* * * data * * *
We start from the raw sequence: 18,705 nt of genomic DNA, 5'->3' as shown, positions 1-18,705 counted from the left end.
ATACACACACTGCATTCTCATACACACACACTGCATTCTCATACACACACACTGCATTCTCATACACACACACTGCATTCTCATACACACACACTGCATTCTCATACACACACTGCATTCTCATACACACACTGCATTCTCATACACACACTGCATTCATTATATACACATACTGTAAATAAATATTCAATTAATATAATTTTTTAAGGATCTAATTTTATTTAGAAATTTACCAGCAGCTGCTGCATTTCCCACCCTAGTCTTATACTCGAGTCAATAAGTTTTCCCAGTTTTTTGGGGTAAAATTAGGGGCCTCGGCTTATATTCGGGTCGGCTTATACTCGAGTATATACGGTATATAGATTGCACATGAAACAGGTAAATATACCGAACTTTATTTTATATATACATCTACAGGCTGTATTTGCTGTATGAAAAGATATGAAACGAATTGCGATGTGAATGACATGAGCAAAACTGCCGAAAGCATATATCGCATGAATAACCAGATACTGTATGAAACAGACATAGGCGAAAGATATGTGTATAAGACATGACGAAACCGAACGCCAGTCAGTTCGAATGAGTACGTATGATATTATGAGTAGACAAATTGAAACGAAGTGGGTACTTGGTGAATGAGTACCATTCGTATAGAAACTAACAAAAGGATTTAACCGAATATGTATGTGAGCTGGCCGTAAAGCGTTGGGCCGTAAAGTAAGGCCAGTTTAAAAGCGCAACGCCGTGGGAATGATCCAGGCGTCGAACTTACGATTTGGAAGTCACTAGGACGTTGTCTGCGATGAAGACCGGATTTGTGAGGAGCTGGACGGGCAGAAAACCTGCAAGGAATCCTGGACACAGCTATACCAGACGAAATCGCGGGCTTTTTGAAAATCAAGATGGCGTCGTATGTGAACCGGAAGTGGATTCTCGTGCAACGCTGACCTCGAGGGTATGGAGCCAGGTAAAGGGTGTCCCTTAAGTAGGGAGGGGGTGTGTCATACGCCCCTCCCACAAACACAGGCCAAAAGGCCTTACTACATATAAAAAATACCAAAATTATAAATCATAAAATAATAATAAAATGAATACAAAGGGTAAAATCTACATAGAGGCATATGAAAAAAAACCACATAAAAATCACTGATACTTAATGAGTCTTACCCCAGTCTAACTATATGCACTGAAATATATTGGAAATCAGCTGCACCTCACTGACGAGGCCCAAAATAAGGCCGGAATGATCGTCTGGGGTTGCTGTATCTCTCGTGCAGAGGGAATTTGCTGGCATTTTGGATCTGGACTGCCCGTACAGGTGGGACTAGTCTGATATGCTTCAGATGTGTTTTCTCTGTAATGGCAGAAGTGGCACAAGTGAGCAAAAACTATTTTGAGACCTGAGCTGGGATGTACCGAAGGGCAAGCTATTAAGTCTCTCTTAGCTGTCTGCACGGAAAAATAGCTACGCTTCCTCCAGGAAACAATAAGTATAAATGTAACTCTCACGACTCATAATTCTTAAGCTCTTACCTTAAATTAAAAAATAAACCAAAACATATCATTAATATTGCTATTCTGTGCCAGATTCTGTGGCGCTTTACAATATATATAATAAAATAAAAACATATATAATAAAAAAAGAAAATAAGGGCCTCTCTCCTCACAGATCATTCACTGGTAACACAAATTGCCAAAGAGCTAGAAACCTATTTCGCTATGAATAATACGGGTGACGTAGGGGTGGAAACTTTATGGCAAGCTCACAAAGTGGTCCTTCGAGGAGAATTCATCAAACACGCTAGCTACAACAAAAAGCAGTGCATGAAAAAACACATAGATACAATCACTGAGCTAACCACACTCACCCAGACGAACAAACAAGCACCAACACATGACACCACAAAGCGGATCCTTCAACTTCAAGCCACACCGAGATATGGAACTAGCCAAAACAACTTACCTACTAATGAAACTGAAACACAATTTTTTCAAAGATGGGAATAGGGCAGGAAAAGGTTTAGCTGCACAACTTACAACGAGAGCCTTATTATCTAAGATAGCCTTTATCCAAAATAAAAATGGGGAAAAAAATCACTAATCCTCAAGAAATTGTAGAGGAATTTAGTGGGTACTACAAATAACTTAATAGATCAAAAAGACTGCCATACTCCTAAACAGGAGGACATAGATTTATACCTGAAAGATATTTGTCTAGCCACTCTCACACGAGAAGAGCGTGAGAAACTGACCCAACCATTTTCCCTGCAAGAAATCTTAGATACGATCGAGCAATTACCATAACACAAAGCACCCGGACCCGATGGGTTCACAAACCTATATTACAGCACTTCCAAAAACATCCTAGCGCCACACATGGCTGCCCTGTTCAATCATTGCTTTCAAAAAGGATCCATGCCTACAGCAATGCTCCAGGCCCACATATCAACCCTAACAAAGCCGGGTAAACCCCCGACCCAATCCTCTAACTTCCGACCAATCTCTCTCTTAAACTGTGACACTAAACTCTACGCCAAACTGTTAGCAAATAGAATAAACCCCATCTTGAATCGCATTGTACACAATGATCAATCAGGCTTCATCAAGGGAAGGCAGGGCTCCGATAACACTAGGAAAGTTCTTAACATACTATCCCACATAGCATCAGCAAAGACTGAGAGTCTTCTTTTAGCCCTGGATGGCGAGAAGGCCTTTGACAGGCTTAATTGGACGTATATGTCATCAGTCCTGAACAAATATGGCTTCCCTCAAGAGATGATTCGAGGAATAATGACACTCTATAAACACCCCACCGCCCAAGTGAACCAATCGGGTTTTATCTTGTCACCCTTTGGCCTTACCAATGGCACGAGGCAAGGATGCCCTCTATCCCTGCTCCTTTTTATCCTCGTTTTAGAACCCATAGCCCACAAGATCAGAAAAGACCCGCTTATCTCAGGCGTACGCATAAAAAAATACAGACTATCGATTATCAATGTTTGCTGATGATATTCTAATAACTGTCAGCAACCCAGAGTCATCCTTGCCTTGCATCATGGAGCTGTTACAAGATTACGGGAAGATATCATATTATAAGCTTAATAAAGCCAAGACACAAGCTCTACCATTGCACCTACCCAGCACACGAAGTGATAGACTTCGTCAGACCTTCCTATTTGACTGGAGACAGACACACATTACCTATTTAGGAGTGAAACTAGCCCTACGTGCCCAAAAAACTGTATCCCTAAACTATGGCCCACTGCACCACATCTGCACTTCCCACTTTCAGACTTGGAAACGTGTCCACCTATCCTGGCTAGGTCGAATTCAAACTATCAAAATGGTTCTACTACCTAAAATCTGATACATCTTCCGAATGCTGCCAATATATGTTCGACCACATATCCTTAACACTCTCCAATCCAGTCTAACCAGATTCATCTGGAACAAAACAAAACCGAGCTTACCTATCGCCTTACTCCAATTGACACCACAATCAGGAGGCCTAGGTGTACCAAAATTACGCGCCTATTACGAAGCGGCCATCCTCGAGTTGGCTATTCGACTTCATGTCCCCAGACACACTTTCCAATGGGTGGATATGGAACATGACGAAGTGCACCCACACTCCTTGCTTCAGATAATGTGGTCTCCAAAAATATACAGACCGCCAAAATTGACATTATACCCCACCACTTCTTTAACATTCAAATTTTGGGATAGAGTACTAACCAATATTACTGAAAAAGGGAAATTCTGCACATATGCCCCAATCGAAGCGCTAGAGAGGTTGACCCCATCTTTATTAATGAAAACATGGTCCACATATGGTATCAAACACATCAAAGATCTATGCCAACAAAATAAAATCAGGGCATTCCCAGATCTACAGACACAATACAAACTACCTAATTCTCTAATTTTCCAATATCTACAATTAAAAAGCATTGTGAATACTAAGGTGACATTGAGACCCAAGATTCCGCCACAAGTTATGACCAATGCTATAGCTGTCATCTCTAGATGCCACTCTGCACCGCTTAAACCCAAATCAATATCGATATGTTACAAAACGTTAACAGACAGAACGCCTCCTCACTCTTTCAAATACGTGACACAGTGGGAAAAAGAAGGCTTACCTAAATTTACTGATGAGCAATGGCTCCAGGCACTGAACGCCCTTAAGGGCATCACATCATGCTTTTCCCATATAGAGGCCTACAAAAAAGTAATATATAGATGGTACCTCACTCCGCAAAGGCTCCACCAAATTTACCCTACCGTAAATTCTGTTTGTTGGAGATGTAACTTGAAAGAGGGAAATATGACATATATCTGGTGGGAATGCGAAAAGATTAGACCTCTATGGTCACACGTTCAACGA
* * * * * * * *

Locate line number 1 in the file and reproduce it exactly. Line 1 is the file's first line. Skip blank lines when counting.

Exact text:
We start from the raw sequence: 18,705 nt of genomic DNA, 5'->3' as shown, positions 1-18,705 counted from the left end.